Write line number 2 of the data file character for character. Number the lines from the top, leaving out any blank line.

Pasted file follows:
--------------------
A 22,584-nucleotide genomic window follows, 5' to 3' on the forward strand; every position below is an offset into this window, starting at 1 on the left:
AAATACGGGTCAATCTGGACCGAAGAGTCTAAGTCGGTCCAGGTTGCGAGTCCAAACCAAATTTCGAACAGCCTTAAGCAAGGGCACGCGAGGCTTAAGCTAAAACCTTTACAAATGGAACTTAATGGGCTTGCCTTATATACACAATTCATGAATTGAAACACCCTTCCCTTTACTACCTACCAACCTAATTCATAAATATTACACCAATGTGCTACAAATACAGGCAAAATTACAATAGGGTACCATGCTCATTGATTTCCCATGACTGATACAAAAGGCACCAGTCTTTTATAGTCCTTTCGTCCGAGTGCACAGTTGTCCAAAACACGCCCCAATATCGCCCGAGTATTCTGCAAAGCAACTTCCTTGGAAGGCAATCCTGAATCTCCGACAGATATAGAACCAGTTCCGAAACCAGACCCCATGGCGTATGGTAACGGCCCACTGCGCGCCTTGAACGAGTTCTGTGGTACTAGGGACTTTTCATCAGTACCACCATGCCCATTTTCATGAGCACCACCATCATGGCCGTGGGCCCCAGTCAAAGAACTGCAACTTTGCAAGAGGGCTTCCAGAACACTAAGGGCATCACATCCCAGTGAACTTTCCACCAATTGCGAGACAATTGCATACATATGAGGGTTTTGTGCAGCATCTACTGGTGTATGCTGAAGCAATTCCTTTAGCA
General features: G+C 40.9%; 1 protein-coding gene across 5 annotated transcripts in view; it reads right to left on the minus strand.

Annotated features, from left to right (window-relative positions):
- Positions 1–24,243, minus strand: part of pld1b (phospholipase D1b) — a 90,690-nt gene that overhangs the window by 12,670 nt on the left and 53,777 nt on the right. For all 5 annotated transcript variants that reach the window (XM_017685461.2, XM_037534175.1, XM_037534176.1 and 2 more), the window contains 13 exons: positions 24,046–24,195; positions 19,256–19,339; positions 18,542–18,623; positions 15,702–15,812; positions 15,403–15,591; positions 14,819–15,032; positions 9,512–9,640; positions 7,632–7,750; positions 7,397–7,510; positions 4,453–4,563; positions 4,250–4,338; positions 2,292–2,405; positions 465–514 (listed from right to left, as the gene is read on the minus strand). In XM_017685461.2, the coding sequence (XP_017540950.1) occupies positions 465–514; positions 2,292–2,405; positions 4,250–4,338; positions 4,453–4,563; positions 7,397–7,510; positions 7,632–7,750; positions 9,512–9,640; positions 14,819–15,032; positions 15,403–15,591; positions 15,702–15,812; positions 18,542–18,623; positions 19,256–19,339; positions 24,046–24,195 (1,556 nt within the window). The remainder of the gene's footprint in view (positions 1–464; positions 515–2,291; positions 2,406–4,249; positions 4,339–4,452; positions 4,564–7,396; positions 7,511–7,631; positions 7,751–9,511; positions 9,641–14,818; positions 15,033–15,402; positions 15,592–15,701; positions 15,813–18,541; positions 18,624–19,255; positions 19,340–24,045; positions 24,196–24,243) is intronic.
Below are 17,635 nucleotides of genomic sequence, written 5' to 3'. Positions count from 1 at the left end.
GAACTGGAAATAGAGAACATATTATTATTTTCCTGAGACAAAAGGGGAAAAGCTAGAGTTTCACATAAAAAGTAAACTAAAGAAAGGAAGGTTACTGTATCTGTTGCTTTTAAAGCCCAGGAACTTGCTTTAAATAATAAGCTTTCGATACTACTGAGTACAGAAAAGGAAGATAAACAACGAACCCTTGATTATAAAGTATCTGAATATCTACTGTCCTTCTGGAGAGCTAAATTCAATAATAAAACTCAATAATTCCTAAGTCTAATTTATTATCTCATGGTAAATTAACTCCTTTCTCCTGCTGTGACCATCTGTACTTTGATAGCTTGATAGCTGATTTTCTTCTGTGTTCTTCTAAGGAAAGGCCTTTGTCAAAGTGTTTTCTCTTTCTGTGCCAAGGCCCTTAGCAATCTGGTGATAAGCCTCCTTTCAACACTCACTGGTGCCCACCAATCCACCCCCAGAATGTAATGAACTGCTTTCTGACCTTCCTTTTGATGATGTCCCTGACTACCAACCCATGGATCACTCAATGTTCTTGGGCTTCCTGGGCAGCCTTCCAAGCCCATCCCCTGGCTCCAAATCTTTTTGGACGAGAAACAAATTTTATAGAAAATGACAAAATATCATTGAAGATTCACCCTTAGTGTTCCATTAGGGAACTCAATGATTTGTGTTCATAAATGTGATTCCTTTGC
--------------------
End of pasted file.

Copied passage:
AAATACGGGTCAATCTGGACCGAAGAGTCTAAGTCGGTCCAGGTTGCGAGTCCAAACCAAATTTCGAACAGCCTTAAGCAAGGGCACGCGAGGCTTAAGCTAAAACCTTTACAAATGGAACTTAATGGGCTTGCCTTATATACACAATTCATGAATTGAAACACCCTTCCCTTTACTACCTACCAACCTAATTCATAAATATTACACCAATGTGCTACAAATACAGGCAAAATTACAATAGGGTACCATGCTCATTGATTTCCCATGACTGATACAAAAGGCACCAGTCTTTTATAGTCCTTTCGTCCGAGTGCACAGTTGTCCAAAACACGCCCCAATATCGCCCGAGTATTCTGCAAAGCAACTTCCTTGGAAGGCAATCCTGAATCTCCGACAGATATAGAACCAGTTCCGAAACCAGACCCCATGGCGTATGGTAACGGCCCACTGCGCGCCTTGAACGAGTTCTGTGGTACTAGGGACTTTTCATCAGTACCACCATGCCCATTTTCATGAGCACCACCATCATGGCCGTGGGCCCCAGTCAAAGAACTGCAACTTTGCAAGAGGGCTTCCAGAACACTAAGGGCATCACATCCCAGTGAACTTTCCACCAATTGCGAGACAATTGCATACATATGAGGGTTTTGTGCAGCATCTACTGGTGTATGCTGAAGCAATTCCTTTAGCA